Editor’s note: A version of this first appeared on Javelin Strategy & Research’s blog.

Short-term lending products bridge a financial gap for their users, but the rates that lenders charge — and sometimes obscure as fees — can verge on predatory. Most consumers avoid these products, but active members of the military seem to embrace them.

For those who are enlisted, they have some protections under the law. The Military Lending Act, which was first enacted in 2006, addresses predatory lending. That law also goes above and beyond the Consumer Financial Protection Bureau’s rule designed to stop payday debt traps, which has yet to go into effect. But considering how popular these products are with active-duty military personnel, one has to wonder if the existing law has just encouraged a bad financial practice.

Regardless of the product, usage rates of short-term loans and other alternative financial products are incredibly high among active duty members of the military — despite a concerted effort by the U.S. armed forces to promote fiscal responsibility and deter their active duty members from obtaining short-term lending products. At Javelin Strategy & Research’s blog, we’ve found 44% of active duty military members received a payday loan last year, 68% obtained a tax refund loan, 53% used a non-bank check-cashing service and 57% used a pawn shop — those are all extraordinarily high use rates. For context, less than 10% of all consumers obtained each of those same alternative financial products and services last year.

Payday advance storefront
Members of the military tap payday loans at much higher rates than average. Bloomberg News

Why is this happening? At least part of this phenomenon can be attributed to age as those in the military tend to be young and Gen Y consumers are generally higher adopters of these services because they are earlier in their financial lives — earning less income and in possession of less traditional forms of credit.

But those conditions don’t tell the whole story. With the explosion of digital financial services, a lack of accessibility doesn’t explain these differentials. Is there something more? Why are these products so attractive to a segment of the population with a very regular paycheck? It could be a function of unintended consequences.

Military members have some protections from the predatory aspect of short-term loans. The Military Lending Act was enacted to address predatory lending, similar to the CFPB’s recent regulations on short-term lending. One area where the Military Lending Act goes beyond the bureau’s regulations is specifically in setting limits on one of the most criticized aspects of short-term lending: the interest rate. The act caps the interest rate lenders can charge military members to just 36% for products like tax refund loans and payday loans. The intent of the act was to prevent companies from shackling the U.S. military with loans while they were overseas — an outcome that could induce stress and hamper their ability to focus. But even at the interest-rate cap, military members are still paying high rates — the kind of rates that are typically reserved for consumers with bad credit.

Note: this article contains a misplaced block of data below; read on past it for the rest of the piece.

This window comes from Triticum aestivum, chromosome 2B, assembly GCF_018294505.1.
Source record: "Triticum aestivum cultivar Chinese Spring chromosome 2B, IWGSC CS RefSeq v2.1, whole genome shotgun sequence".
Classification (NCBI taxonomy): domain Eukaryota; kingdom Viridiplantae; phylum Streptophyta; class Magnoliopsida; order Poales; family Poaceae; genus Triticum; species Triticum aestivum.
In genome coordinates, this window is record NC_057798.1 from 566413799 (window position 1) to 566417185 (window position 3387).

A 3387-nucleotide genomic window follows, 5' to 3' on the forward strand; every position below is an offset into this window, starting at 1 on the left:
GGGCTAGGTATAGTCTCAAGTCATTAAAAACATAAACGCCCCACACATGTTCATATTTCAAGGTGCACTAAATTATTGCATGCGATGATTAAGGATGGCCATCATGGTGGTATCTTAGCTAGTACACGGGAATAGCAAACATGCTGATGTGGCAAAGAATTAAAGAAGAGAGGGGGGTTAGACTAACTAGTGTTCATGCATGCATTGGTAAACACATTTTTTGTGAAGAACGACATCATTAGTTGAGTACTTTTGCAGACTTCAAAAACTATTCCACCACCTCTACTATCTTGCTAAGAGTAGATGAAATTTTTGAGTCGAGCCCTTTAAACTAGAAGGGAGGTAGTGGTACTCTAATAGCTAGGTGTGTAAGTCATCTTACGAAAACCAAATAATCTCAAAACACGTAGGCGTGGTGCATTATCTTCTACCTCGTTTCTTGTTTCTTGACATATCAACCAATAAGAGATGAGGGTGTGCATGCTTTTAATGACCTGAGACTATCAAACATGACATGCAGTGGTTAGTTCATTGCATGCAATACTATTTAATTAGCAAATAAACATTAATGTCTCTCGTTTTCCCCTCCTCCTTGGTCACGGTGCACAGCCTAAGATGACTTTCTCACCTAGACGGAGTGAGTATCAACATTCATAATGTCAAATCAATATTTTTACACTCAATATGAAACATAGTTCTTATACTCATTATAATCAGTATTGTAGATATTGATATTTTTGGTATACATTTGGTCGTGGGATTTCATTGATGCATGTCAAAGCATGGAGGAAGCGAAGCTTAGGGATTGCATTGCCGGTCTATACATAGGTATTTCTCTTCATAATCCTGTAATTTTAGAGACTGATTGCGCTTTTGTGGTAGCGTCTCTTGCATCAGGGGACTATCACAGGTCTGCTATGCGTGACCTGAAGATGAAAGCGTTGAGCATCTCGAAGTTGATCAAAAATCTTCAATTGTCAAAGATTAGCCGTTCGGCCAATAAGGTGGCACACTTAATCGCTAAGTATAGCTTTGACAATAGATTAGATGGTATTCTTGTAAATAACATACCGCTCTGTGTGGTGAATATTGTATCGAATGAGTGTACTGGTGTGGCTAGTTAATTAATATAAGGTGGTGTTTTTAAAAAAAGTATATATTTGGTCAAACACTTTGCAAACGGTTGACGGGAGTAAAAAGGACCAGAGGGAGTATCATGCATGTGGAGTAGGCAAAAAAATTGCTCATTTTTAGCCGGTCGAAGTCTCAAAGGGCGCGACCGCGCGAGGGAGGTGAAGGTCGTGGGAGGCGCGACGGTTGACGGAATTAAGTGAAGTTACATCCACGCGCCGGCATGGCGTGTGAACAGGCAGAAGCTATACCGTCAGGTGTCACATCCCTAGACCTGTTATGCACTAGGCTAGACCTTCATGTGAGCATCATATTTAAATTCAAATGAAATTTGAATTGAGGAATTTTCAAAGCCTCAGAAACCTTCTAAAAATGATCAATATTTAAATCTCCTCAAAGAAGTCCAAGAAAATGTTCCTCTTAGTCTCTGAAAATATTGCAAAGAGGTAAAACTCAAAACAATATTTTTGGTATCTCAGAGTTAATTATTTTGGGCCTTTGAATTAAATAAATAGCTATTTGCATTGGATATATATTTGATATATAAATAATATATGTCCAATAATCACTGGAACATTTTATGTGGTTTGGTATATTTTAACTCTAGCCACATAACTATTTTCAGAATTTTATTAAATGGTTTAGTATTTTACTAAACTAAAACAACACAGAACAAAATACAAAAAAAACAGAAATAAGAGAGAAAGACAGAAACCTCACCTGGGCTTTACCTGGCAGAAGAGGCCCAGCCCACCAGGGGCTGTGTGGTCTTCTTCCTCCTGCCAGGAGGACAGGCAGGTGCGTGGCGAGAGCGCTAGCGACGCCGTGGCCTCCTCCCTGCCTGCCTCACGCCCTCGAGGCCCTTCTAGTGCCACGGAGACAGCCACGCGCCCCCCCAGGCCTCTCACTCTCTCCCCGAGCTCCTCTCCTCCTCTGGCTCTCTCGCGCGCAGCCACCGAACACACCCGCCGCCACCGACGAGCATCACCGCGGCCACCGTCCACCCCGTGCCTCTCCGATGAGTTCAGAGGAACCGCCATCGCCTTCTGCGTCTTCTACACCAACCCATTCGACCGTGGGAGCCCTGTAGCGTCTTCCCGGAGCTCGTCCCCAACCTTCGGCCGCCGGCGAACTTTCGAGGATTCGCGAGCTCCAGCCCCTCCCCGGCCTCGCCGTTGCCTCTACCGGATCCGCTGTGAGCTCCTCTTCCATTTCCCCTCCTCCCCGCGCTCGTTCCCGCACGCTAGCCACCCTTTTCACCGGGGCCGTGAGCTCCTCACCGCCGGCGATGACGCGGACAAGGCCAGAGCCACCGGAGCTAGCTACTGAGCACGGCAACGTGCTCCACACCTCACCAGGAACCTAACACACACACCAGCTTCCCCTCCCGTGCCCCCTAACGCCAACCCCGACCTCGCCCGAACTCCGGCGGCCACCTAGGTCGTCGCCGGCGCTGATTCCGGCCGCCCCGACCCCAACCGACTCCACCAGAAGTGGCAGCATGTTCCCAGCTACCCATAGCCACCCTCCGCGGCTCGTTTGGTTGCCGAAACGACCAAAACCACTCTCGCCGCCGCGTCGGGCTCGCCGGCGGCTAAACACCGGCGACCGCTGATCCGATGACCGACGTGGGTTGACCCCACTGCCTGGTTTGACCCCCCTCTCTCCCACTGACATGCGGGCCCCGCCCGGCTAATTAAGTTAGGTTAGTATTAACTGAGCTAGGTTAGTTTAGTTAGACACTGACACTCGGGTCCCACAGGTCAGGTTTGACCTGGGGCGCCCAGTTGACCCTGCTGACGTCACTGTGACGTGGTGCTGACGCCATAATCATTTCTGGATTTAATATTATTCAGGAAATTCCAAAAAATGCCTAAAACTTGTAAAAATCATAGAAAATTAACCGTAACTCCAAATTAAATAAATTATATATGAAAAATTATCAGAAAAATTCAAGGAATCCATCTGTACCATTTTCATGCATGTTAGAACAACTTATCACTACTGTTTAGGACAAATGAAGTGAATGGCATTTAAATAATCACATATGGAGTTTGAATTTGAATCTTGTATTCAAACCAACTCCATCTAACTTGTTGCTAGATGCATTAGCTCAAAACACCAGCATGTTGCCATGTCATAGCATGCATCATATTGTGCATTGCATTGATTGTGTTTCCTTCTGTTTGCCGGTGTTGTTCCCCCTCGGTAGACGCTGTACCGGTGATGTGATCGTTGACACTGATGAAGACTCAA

Considering that so many members of the active military are younger and may lack established credit, the question becomes: Has the act legitimized these products for members of the active military, and as result, actually driven usage higher than it would be otherwise? And is that delaying progress toward obtaining mainstream financial products with more favorable terms?

It is possible. Consider that the rates military members pay to use these services as a result of the act are not all that much higher than a thin- or no-file consumer could expect to pay on more traditional types of products, such as credit cards. As a result, there is less incentive to engage with traditional credit and loan products if they don’t have strong, established credit. Unfortunately, using these types of short-term loan products does not help military members build a positive credit history.

With financial fitness being such an important factor to our military, it is evident that more must be done to not only encourage good financial habits, but to build a pathway to the use of more traditional financial products. In doing so, active-duty members of our military will more quickly gain access to fairly priced financial products. Over time, that will help them avoid falling into a short-term lending trap that could extend far beyond their service.

James Wilson contributed to this article.

Al Pascual

Al Pascual

Al Pascual is Javelin’s senior vice president of research and head of fraud and security.

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